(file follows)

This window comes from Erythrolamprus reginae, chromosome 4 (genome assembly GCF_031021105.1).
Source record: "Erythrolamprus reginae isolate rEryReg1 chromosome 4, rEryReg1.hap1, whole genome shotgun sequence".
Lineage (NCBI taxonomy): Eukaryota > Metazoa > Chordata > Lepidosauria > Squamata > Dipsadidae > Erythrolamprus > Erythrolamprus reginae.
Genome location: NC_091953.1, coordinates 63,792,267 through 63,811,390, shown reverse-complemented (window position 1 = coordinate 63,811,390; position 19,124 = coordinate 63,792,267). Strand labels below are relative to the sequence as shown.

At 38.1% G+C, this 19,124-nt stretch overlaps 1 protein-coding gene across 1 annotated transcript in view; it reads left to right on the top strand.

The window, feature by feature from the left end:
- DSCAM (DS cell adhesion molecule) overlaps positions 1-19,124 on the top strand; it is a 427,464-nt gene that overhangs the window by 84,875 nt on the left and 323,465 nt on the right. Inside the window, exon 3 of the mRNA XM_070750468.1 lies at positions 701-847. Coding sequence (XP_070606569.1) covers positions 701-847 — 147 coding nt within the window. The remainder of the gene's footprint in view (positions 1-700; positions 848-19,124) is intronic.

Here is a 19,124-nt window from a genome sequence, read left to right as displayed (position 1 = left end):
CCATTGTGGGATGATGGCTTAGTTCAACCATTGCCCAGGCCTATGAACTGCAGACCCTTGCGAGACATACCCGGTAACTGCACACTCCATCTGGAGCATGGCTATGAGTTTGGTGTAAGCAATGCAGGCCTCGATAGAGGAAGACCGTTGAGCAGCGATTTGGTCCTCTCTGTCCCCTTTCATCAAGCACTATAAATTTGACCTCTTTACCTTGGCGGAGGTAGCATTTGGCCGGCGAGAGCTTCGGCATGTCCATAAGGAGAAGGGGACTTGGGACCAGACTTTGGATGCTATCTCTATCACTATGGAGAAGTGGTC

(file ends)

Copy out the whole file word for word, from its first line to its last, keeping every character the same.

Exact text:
This window comes from Erythrolamprus reginae, chromosome 4 (genome assembly GCF_031021105.1).
Source record: "Erythrolamprus reginae isolate rEryReg1 chromosome 4, rEryReg1.hap1, whole genome shotgun sequence".
Lineage (NCBI taxonomy): Eukaryota > Metazoa > Chordata > Lepidosauria > Squamata > Dipsadidae > Erythrolamprus > Erythrolamprus reginae.
Genome location: NC_091953.1, coordinates 63,792,267 through 63,811,390, shown reverse-complemented (window position 1 = coordinate 63,811,390; position 19,124 = coordinate 63,792,267). Strand labels below are relative to the sequence as shown.

At 38.1% G+C, this 19,124-nt stretch overlaps 1 protein-coding gene across 1 annotated transcript in view; it reads left to right on the top strand.

The window, feature by feature from the left end:
- DSCAM (DS cell adhesion molecule) overlaps positions 1-19,124 on the top strand; it is a 427,464-nt gene that overhangs the window by 84,875 nt on the left and 323,465 nt on the right. Inside the window, exon 3 of the mRNA XM_070750468.1 lies at positions 701-847. Coding sequence (XP_070606569.1) covers positions 701-847 — 147 coding nt within the window. The remainder of the gene's footprint in view (positions 1-700; positions 848-19,124) is intronic.

Here is a 19,124-nt window from a genome sequence, read left to right as displayed (position 1 = left end):
CCATTGTGGGATGATGGCTTAGTTCAACCATTGCCCAGGCCTATGAACTGCAGACCCTTGCGAGACATACCCGGTAACTGCACACTCCATCTGGAGCATGGCTATGAGTTTGGTGTAAGCAATGCAGGCCTCGATAGAGGAAGACCGTTGAGCAGCGATTTGGTCCTCTCTGTCCCCTTTCATCAAGCACTATAAATTTGACCTCTTTACCTTGGCGGAGGTAGCATTTGGCCGGCGAGAGCTTCGGCATGTCCATAAGGAGAAGGGGACTTGGGACCAGACTTTGGATGCTATCTCTATCACTATGGAGAAGTGGTC